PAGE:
Furniture shopping

We are excited to announce that we have finally placed an order for the furniture for our new library! We have spent many days in town, talking to shop owners and furniture makers. We basically had two options: buy furniture in town that was over-priced (especially for us, as mzungu) or have it custom made. We finally hit our breaking point in town when we walked into a shop and asked for the price of a loveseat made from fake leather. The woman working took a look at us, thought for a few moments and then announced, ‘one million.’ 

Here in Tanzania, almost nothing has a fixed price. Everything is negotiated, including furniture. Unfortunately, this means that most of the quotes we got on items in town ended up being wildly overpriced due to the assumption that all foreigners are rich. We ended up deciding that having things made would be a better bang for our buck. We went out to one place and got a quote for what we wanted. We went to another place in an attempt to get a quote–they were closed. The next day, a man from the second place came to us and we talked about what we wanted. Today, we went back to the first place in an attempt to get them to lower the quote they gave us on tables and chairs. 

 

Here’s how it went down:

We showed up to the ‘store.’

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We sat. For a very long time. Like, a very long time. Teddy, our manager, negotiated her cute tush off for us (Best. Shopping. Partner. Ever.). We talked about chair design and pretended like we had any idea what they were talking about in Kiswalhili. We tried to figure out how to explain the concept of cubbies, similar to the kind you’d find at Ikea or Pottery Barn. Here, there are no computer programs to design and visualize your concepts. There is no online inventory to browse. When we finally got tired of miming, we let Teddy continue to talk to the employees while we had a little look around.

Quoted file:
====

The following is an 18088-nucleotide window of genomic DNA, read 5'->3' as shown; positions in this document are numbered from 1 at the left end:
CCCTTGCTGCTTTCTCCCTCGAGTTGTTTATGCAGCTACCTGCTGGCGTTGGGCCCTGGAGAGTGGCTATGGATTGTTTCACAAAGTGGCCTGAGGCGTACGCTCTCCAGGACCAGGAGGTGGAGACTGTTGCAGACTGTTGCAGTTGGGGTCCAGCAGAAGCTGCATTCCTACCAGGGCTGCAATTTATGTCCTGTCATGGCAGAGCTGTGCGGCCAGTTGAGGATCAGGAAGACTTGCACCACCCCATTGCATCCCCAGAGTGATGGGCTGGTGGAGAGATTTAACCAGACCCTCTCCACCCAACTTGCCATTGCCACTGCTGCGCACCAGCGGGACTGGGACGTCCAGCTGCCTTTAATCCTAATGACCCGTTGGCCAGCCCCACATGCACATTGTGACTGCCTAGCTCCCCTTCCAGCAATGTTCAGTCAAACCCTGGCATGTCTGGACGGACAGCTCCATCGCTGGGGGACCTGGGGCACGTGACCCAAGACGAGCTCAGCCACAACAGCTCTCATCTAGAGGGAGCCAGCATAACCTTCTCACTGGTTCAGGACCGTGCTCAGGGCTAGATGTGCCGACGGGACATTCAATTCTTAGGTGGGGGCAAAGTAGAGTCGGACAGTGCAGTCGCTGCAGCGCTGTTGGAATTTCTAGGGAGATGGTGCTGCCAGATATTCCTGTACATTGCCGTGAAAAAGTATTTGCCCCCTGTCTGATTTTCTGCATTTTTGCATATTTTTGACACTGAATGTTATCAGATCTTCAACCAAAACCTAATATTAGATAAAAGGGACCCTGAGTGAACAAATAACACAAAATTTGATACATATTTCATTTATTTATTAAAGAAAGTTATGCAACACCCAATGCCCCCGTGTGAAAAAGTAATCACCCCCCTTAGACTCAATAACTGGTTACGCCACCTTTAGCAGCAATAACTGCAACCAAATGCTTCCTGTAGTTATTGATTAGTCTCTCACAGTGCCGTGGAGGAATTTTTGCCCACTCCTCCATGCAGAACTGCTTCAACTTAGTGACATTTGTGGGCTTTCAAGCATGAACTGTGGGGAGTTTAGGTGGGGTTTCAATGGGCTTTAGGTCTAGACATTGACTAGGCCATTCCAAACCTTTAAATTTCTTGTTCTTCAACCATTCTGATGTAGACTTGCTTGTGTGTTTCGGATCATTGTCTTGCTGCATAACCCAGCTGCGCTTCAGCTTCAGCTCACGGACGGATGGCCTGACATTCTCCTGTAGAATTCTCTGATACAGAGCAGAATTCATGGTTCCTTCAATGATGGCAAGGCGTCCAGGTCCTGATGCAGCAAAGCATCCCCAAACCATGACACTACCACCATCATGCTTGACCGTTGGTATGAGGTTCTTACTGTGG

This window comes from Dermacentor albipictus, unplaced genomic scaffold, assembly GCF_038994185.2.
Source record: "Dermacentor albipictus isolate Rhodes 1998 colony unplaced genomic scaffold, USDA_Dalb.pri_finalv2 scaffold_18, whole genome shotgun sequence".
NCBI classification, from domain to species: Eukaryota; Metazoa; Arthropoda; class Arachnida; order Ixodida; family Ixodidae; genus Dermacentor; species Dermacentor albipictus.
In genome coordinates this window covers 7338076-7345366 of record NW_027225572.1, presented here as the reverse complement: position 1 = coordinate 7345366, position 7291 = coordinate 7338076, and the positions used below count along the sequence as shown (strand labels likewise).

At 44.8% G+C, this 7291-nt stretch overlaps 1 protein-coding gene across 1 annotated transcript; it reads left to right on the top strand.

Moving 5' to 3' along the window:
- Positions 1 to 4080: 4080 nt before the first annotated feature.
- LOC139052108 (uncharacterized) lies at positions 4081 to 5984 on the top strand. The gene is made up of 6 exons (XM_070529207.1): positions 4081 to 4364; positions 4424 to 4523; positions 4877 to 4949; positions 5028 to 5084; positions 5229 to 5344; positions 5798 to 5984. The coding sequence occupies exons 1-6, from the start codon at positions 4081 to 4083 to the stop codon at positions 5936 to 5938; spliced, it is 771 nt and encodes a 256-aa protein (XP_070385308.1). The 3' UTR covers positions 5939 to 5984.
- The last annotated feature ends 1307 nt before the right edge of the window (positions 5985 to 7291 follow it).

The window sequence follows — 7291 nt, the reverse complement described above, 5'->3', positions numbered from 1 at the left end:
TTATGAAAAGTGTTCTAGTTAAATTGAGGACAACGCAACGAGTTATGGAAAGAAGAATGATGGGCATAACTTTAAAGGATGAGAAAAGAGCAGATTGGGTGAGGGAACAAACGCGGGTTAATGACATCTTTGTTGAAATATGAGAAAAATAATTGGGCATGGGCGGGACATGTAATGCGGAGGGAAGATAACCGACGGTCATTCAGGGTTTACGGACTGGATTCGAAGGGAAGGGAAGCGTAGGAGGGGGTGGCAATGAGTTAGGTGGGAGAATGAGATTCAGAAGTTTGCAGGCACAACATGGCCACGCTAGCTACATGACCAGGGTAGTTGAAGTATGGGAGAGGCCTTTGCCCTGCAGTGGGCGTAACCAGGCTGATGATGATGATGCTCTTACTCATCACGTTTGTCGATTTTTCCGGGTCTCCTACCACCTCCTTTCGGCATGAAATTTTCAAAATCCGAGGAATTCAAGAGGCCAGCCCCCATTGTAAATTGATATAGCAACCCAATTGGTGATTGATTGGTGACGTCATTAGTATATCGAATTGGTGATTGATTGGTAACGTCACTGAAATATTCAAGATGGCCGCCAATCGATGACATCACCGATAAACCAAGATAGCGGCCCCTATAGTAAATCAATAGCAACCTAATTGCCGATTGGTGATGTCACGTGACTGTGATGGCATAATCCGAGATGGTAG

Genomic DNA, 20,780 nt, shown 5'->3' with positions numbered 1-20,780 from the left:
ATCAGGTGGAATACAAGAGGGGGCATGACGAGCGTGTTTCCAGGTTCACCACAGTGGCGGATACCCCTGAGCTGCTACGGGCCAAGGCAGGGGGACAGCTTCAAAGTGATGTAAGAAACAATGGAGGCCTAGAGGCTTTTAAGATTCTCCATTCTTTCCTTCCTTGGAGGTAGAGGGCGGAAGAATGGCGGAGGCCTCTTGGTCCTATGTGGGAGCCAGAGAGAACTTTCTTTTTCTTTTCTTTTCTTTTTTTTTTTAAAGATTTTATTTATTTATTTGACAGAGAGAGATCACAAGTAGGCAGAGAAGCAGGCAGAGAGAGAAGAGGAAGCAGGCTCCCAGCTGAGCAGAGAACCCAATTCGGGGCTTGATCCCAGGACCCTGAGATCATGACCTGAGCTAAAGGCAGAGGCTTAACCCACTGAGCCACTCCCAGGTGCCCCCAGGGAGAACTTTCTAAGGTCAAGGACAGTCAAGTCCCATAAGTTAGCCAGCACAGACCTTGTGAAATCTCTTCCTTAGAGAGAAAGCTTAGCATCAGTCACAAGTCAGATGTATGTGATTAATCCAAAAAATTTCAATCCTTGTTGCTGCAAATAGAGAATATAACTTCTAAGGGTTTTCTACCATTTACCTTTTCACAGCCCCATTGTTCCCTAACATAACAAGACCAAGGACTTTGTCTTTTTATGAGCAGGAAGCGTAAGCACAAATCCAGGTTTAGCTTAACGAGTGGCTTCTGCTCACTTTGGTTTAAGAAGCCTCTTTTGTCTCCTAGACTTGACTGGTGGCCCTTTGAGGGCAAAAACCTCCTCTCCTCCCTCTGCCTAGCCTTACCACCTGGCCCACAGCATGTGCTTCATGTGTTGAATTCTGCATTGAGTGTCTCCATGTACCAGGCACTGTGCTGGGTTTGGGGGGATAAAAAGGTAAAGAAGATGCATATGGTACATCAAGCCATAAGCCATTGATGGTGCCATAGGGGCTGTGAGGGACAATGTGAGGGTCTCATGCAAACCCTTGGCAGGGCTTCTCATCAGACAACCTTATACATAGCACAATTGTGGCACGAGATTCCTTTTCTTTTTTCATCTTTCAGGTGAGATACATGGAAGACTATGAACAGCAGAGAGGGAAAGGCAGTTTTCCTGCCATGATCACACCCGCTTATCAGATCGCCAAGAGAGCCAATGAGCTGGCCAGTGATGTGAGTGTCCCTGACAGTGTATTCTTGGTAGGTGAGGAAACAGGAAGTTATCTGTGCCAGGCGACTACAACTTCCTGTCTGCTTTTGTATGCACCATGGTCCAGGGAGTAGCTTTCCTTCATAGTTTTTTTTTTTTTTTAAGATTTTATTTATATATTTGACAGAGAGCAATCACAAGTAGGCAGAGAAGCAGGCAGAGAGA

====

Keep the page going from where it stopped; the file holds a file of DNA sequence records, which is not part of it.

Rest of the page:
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Finally, they settled on a reasonable price. We placed our order: a couch, two big comfy chairs, two round kid-sized tables, eight kid-sized chairs and two giant what-we’re-hoping-is-like-a-Pottery-Barn-cubby. To finalize the order, we had to pay half up front. We went to the car to count out our dollah-bills. Have you ever wondered what close to two million in cold, hard shillings looks like? Behold.

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We brought back our wad of cash, only to find out that their accountant had to come from town to collect the money and issue a receipt. Cue more sitting. We attempted to call him to see if we could meet him in town, but at that point he was already on a motorcycle taxi and too busy clinging to the bike for dear life (<– at least, that’s what I imagine riding a motorcycle taxi in town is like). When he arrived, he took us around back to a respectable, legitimate-looking reception area. Stuffed paper envelope in hand, walking into the back alley… I absolutely did not feel like we were in the middle of a sketchy drug deal about to go bad.

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While a rogue turkey wandered near my feet, a stray kitten joined in the transaction fun with Joost… because, really, why wouldn’t there be a stray kitten hanging out with us while we ordered furniture?

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At long last, Teddy signed the final paperwork: a small piece of paper that said, ‘one million eght hundred and twenty two thousand only deposite for table, chair, wadrope and coach.’

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Our best hope is that we will have a furnished library in three weeks–but this is Africa, so who knows!

 

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